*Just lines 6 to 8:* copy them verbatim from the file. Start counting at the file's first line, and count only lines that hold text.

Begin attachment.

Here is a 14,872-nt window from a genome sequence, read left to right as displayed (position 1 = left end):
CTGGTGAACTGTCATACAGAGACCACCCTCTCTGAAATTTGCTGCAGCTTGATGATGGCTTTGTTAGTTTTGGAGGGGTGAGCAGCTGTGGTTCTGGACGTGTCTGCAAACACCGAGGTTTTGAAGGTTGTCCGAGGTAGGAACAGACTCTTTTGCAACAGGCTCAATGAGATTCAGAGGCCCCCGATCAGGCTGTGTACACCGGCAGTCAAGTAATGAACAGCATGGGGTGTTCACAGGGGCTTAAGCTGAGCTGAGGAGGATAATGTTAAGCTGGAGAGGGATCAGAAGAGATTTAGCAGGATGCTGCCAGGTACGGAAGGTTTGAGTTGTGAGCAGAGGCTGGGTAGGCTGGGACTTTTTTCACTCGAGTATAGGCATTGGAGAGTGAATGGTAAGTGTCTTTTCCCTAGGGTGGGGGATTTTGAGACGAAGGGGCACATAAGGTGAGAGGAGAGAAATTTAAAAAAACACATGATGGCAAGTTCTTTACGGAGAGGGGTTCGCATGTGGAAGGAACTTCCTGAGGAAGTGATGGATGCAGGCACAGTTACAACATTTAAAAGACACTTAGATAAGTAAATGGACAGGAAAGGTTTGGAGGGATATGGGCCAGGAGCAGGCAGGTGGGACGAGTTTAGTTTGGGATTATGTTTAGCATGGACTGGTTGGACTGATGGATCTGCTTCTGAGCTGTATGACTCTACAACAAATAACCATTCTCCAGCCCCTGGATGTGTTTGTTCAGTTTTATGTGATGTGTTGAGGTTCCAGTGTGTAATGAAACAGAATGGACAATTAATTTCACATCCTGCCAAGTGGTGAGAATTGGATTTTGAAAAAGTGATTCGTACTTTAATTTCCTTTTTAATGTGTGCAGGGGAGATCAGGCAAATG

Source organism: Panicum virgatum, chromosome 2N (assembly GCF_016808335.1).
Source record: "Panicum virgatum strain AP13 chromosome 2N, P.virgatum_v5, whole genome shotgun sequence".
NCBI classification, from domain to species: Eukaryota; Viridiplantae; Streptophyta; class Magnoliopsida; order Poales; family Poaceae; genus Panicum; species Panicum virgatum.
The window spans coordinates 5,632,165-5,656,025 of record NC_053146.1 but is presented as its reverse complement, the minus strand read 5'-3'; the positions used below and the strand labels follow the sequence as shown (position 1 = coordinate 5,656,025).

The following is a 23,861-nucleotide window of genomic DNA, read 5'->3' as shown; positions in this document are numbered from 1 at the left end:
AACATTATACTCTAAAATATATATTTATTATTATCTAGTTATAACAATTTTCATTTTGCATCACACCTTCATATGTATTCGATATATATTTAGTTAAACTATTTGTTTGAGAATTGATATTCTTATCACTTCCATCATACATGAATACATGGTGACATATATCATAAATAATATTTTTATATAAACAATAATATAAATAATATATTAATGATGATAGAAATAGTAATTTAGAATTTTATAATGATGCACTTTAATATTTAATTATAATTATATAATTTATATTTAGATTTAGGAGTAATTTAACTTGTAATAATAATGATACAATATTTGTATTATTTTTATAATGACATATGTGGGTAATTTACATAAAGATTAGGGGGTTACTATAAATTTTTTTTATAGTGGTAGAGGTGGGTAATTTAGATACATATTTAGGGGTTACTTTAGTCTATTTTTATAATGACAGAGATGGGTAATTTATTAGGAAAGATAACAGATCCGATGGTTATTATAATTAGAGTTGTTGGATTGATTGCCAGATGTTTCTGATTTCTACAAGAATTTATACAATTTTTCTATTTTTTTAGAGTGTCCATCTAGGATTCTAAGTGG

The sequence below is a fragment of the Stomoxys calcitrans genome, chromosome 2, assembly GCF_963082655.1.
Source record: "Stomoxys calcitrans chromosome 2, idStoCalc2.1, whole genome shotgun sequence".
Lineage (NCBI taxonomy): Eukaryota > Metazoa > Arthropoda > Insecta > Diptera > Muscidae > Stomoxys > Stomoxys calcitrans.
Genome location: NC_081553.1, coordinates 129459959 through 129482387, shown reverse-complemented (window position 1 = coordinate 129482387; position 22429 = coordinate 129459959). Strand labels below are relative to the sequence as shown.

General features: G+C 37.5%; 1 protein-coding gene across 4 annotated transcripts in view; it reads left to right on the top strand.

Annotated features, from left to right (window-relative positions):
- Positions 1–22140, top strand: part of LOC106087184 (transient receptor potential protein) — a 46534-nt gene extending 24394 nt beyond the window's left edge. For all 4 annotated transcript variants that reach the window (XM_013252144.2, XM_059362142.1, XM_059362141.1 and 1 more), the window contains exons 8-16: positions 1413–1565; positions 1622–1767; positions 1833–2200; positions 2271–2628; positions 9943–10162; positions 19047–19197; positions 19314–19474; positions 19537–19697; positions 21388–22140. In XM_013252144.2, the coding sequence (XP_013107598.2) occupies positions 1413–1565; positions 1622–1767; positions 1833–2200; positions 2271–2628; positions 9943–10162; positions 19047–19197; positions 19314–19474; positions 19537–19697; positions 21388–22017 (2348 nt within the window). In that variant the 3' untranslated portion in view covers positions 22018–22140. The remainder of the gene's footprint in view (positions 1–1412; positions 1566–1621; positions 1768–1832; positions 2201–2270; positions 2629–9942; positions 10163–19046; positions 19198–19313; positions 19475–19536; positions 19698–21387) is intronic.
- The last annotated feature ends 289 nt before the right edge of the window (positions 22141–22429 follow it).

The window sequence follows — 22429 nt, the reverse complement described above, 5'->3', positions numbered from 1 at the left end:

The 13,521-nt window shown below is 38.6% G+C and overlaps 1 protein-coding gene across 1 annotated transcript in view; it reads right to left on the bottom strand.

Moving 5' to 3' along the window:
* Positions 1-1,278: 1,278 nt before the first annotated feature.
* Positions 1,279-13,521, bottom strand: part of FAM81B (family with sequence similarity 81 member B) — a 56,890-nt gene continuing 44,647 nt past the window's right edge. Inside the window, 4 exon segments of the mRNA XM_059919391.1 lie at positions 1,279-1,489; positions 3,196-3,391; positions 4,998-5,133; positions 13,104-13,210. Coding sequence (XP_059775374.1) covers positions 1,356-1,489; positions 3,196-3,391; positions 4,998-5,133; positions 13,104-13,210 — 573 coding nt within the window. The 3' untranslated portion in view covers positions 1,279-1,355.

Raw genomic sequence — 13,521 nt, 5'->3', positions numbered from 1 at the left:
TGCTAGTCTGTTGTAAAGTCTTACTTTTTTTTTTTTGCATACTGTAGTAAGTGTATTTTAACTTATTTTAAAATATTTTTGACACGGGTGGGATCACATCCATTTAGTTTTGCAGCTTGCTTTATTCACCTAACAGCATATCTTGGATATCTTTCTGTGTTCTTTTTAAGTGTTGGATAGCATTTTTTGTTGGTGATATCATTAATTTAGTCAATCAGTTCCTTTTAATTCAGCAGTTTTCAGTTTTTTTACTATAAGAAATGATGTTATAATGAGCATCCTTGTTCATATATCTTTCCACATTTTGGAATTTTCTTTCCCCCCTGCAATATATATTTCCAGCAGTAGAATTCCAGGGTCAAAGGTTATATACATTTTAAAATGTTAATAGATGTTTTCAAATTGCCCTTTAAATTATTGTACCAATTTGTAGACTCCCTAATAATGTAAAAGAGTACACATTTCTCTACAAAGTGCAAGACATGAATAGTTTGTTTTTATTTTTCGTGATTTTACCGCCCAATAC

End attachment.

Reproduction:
The window spans coordinates 5,632,165-5,656,025 of record NC_053146.1 but is presented as its reverse complement, the minus strand read 5'-3'; the positions used below and the strand labels follow the sequence as shown (position 1 = coordinate 5,656,025).

The following is a 23,861-nucleotide window of genomic DNA, read 5'->3' as shown; positions in this document are numbered from 1 at the left end:
AACATTATACTCTAAAATATATATTTATTATTATCTAGTTATAACAATTTTCATTTTGCATCACACCTTCATATGTATTCGATATATATTTAGTTAAACTATTTGTTTGAGAATTGATATTCTTATCACTTCCATCATACATGAATACATGGTGACATATATCATAAATAATATTTTTATATAAACAATAATATAAATAATATATTAATGATGATAGAAATAGTAATTTAGAATTTTATAATGATGCACTTTAATATTTAATTATAATTATATAATTTATATTTAGATTTAGGAGTAATTTAACTTGTAATAATAATGATACAATATTTGTATTATTTTTATAATGACATATGTGGGTAATTTACATAAAGATTAGGGGGTTACTATAAATTTTTTTTATAGTGGTAGAGGTGGGTAATTTAGATACATATTTAGGGGTTACTTTAGTCTATTTTTATAATGACAGAGATGGGTAATTTATTAGGAAAGATAACAGATCCGATGGTTATTATAATTAGAGTTGTTGGATTGATTGCCAGATGTTTCTGATTTCTACAAGAATTTATACAATTTTTCTATTTTTTTAGAGTGTCCATCTAGGATTCTAAGTGG